Divinity: Dragon Commander hands-on: war and governance in a world of dragons in jetpacks
The simplest part is your council: one of them will propose a new law, in response to some recent controversy, and the others will weigh in on whether they think you should pass it. Despite the fantasy setting, all the issues are taken directly from modern-day newspaper stories: the elves want to legalise gay marriage, for example, but the undead are dead against it. Each race is a thinly veiled analogue for a real-life political party, and your decisions affect their long-term disposition towards you.
"At some point you’ll also be forced to get married, apparently for political reasons"
The various species you’re trying to keep happy aren’t factions on the map: they’re all part of both warring empires, both of whom fight with interchangeable robots. Listening to a hideous living skeleton denounce homosexuality as ‘unnatural’ is entertaining, but this part always felt rather disconnected from the cataclysmic war that’s going on around it. Should you be prosecuted for crimes against someone trespassing in your home? I don’t know, can we think about this when we’re at less than 4,000 casualties per turn?
Then there are personal stories: you also have generals aboard your airship, and they’ll come to you with their problems. As far as I played, all you need to do is make a decision: yes, I’ll do what you ask, or no, I don’t agree with your proposition. But these storylines have several stages, and the combination of your decisions can lead you to several different endings. At some point you’ll also be forced to get married, apparently for political reasons, and your new wife will have a similar ongoing story built from decisions you make between turns. Yes, it has to be a woman – even if you legalised gay marriage.
While these scenarios always leave the choice to you, it’s hard not to feel like the game is making some judgments of its own in the way it presents them. One of your generals has a storyline in which she advocates for women’s rights, starting with equal pay for the females on your staff. But while her proposal is reasonable, her justifications are presented as the ravings of a man-hating lunatic: she calls women the ‘superior’ gender and believes they should rule over men.
If you choose the undead bride, one of the options in her storyline is to transform her into a human. “A half-naked human, I notice!” I say to Larian CEO Swen Vincke, looking at some concept art of her topless human form. Swen agrees.
“Yes! It’s a game for boys... it’s not really for girls.”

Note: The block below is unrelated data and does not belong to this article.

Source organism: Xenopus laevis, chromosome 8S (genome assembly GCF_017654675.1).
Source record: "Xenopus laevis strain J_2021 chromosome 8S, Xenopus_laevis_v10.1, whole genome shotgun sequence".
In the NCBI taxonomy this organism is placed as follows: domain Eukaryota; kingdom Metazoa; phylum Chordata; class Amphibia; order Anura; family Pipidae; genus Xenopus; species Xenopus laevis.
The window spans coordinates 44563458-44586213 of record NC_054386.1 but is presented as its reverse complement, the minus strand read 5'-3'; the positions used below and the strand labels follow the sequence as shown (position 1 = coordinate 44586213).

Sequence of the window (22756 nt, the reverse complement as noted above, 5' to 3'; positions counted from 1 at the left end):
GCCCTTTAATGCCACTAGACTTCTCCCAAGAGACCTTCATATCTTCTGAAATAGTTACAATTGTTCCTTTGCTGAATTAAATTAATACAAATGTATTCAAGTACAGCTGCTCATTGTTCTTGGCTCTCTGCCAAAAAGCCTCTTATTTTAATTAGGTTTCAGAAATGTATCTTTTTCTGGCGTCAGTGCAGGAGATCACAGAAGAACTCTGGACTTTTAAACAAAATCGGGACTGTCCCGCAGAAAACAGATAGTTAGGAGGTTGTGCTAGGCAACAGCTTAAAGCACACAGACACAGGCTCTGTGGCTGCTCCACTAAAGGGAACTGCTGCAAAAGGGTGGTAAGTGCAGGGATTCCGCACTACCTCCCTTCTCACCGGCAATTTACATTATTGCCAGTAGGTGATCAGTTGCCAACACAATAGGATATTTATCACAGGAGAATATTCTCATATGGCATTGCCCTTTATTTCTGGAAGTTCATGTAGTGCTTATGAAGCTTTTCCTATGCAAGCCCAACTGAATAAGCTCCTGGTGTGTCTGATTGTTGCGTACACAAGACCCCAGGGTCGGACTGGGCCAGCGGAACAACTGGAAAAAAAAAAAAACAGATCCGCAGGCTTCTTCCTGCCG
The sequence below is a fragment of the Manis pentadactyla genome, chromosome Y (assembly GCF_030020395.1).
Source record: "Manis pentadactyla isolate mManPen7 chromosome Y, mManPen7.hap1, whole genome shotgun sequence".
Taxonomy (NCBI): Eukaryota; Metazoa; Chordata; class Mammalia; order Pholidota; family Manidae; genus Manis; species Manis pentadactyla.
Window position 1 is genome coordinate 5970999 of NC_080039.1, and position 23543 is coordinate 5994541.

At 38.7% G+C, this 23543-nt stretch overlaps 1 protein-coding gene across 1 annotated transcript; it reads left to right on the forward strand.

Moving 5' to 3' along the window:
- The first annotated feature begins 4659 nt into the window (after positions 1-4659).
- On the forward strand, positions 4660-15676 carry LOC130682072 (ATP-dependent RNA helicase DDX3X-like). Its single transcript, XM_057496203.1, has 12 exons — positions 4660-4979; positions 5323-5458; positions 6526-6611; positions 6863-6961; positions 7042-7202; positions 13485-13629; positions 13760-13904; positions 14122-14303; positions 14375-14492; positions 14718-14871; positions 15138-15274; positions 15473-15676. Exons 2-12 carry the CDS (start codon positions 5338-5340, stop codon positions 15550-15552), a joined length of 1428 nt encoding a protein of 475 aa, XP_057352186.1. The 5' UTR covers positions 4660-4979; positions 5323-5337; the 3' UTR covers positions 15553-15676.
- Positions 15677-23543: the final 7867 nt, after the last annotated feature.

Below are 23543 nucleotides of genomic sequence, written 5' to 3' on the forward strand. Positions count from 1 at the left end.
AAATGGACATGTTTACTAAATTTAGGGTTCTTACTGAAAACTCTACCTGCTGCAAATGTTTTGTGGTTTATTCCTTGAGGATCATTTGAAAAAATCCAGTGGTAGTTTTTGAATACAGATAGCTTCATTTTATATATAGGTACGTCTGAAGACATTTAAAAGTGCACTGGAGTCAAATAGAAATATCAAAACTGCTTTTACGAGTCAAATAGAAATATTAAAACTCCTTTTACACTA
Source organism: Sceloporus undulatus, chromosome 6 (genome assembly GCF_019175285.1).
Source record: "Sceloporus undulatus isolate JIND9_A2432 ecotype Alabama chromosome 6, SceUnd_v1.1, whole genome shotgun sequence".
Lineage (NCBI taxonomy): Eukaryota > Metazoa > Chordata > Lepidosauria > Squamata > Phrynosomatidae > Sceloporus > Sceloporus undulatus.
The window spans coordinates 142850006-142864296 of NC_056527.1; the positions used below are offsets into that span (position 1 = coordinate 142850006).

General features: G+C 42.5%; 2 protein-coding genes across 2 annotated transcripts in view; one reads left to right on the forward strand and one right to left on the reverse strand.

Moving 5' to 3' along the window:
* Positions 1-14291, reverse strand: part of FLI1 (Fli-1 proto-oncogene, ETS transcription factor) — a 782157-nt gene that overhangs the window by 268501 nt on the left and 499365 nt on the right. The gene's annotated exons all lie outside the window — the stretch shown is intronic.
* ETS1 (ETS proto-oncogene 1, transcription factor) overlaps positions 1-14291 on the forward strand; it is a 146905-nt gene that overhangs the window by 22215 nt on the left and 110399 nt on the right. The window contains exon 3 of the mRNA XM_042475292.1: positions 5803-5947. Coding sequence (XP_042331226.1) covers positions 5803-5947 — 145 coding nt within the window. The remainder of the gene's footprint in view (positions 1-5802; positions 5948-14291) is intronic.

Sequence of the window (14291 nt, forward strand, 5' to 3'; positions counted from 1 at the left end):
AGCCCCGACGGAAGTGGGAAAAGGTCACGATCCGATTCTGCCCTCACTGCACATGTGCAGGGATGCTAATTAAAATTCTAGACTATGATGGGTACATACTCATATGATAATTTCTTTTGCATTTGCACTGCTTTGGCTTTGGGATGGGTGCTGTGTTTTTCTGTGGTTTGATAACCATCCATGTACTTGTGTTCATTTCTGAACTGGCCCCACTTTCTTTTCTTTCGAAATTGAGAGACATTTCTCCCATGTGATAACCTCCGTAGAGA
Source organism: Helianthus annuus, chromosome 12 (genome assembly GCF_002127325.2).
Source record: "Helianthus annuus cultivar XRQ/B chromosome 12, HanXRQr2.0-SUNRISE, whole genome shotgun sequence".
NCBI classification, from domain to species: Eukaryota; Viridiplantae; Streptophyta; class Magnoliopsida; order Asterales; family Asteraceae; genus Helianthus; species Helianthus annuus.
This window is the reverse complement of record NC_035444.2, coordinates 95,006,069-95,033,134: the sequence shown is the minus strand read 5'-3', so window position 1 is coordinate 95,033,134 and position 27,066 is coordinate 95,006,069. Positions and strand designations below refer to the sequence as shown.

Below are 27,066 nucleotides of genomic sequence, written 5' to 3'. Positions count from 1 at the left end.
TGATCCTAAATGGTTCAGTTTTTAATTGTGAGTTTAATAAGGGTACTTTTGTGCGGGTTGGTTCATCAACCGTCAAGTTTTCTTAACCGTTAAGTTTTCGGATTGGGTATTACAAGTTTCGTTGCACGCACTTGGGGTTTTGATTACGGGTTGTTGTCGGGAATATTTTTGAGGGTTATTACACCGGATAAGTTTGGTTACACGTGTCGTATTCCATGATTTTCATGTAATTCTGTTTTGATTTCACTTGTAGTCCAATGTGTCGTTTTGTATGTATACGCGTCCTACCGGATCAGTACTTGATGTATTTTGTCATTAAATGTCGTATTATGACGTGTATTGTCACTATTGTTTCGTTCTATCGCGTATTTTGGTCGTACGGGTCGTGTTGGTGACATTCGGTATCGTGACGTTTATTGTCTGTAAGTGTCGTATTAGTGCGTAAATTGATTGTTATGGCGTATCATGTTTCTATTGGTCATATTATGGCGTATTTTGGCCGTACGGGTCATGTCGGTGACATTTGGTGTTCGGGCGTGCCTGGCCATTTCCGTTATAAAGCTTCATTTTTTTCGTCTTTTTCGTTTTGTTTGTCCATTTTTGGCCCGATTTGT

If you’re not happy with your bride, I’m told, you can make a deal with a demon to have her discreetly killed. That way, you can take a new one without political controversy. There’s even a different form of murder for each species of wife.
The game doesn’t force you down any of these paths, of course, but their presence gave the story side of Dragon Commander a seedy feel that made it harder for me to engage with. A sense not just that it’s for boys, but that it’s for a particular kind of boy.
"Everything except the story also works in multiplayer"
Once you’ve made all your decisions, you return to the strategy map and go through it all again for the next turn. That’s when Dragon Commander might get really interesting. If you got beaten by a lot of air units in one of your RTS battles last turn, you can buy anti-air rockets for your Hunter jeeps. If the enemy dragon commander caused you a lot of grief with his Protect spell, you can start researching it yourself. And if you’ve made one of the races happy with your political decisions, they might grant you a card that’ll give you an advantage – such as a few free units – for whatever battle you choose to play it in.
Everything except the story also works in multiplayer, in teams: you take turns on the strategy map simultaneously, and then everyone playing participates in each skirmish. If you don’t have any units in the territory concerned, your dragon still shows up and you can build an army from scratch to help out your ally.
The idea of a long-term campaign where each turn involves handling so many different systems and concerns is exciting. But we won’t know how well it works until all those pieces are finalised, and we can play it long enough for all of them to come into effect.